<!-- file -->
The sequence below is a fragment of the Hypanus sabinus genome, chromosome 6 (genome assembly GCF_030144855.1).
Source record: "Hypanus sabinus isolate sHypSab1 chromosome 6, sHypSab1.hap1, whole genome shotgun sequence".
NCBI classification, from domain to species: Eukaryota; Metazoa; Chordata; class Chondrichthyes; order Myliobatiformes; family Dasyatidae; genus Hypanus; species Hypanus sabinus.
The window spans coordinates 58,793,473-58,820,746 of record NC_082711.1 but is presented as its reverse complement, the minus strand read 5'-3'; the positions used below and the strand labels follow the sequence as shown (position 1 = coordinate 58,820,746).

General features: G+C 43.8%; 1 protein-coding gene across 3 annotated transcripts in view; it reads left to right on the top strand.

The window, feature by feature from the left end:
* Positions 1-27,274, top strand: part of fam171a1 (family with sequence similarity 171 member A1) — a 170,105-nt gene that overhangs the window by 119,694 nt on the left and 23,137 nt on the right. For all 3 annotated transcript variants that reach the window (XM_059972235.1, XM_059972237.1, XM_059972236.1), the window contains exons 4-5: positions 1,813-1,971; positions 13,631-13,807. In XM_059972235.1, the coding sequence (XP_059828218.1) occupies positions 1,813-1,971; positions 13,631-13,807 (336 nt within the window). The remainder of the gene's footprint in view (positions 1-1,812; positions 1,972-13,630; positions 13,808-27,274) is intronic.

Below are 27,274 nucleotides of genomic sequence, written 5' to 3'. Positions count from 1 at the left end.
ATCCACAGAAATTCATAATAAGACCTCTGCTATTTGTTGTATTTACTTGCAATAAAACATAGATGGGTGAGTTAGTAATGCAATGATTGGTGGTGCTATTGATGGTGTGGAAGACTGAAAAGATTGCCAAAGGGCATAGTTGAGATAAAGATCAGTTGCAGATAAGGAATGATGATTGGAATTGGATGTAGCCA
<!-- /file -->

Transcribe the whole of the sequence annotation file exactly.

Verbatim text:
The sequence below is a fragment of the Hypanus sabinus genome, chromosome 6 (genome assembly GCF_030144855.1).
Source record: "Hypanus sabinus isolate sHypSab1 chromosome 6, sHypSab1.hap1, whole genome shotgun sequence".
NCBI classification, from domain to species: Eukaryota; Metazoa; Chordata; class Chondrichthyes; order Myliobatiformes; family Dasyatidae; genus Hypanus; species Hypanus sabinus.
The window spans coordinates 58,793,473-58,820,746 of record NC_082711.1 but is presented as its reverse complement, the minus strand read 5'-3'; the positions used below and the strand labels follow the sequence as shown (position 1 = coordinate 58,820,746).

General features: G+C 43.8%; 1 protein-coding gene across 3 annotated transcripts in view; it reads left to right on the top strand.

The window, feature by feature from the left end:
* Positions 1-27,274, top strand: part of fam171a1 (family with sequence similarity 171 member A1) — a 170,105-nt gene that overhangs the window by 119,694 nt on the left and 23,137 nt on the right. For all 3 annotated transcript variants that reach the window (XM_059972235.1, XM_059972237.1, XM_059972236.1), the window contains exons 4-5: positions 1,813-1,971; positions 13,631-13,807. In XM_059972235.1, the coding sequence (XP_059828218.1) occupies positions 1,813-1,971; positions 13,631-13,807 (336 nt within the window). The remainder of the gene's footprint in view (positions 1-1,812; positions 1,972-13,630; positions 13,808-27,274) is intronic.

Below are 27,274 nucleotides of genomic sequence, written 5' to 3'. Positions count from 1 at the left end.
ATCCACAGAAATTCATAATAAGACCTCTGCTATTTGTTGTATTTACTTGCAATAAAACATAGATGGGTGAGTTAGTAATGCAATGATTGGTGGTGCTATTGATGGTGTGGAAGACTGAAAAGATTGCCAAAGGGCATAGTTGAGATAAAGATCAGTTGCAGATAAGGAATGATGATTGGAATTGGATGTAGCCA